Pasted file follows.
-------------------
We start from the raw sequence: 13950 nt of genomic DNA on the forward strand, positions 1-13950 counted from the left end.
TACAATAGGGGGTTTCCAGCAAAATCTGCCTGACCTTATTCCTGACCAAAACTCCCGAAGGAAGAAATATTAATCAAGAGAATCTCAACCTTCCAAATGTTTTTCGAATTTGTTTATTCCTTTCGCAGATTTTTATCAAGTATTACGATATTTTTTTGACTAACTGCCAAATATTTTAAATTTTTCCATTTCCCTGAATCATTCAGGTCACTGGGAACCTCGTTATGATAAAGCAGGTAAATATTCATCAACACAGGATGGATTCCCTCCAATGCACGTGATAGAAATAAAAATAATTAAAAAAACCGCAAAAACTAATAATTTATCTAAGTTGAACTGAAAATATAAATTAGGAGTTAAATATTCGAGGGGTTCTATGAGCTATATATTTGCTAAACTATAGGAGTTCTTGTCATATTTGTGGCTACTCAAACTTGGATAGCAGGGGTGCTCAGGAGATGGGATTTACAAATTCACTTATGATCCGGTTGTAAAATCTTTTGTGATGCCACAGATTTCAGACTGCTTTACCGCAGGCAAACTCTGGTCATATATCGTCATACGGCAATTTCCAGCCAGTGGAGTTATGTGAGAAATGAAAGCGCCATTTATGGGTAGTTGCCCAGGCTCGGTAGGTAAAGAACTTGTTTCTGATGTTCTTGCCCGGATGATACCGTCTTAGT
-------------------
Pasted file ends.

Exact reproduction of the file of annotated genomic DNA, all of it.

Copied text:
We start from the raw sequence: 13950 nt of genomic DNA on the forward strand, positions 1-13950 counted from the left end.
TACAATAGGGGGTTTCCAGCAAAATCTGCCTGACCTTATTCCTGACCAAAACTCCCGAAGGAAGAAATATTAATCAAGAGAATCTCAACCTTCCAAATGTTTTTCGAATTTGTTTATTCCTTTCGCAGATTTTTATCAAGTATTACGATATTTTTTTGACTAACTGCCAAATATTTTAAATTTTTCCATTTCCCTGAATCATTCAGGTCACTGGGAACCTCGTTATGATAAAGCAGGTAAATATTCATCAACACAGGATGGATTCCCTCCAATGCACGTGATAGAAATAAAAATAATTAAAAAAACCGCAAAAACTAATAATTTATCTAAGTTGAACTGAAAATATAAATTAGGAGTTAAATATTCGAGGGGTTCTATGAGCTATATATTTGCTAAACTATAGGAGTTCTTGTCATATTTGTGGCTACTCAAACTTGGATAGCAGGGGTGCTCAGGAGATGGGATTTACAAATTCACTTATGATCCGGTTGTAAAATCTTTTGTGATGCCACAGATTTCAGACTGCTTTACCGCAGGCAAACTCTGGTCATATATCGTCATACGGCAATTTCCAGCCAGTGGAGTTATGTGAGAAATGAAAGCGCCATTTATGGGTAGTTGCCCAGGCTCGGTAGGTAAAGAACTTGTTTCTGATGTTCTTGCCCGGATGATACCGTCTTAGT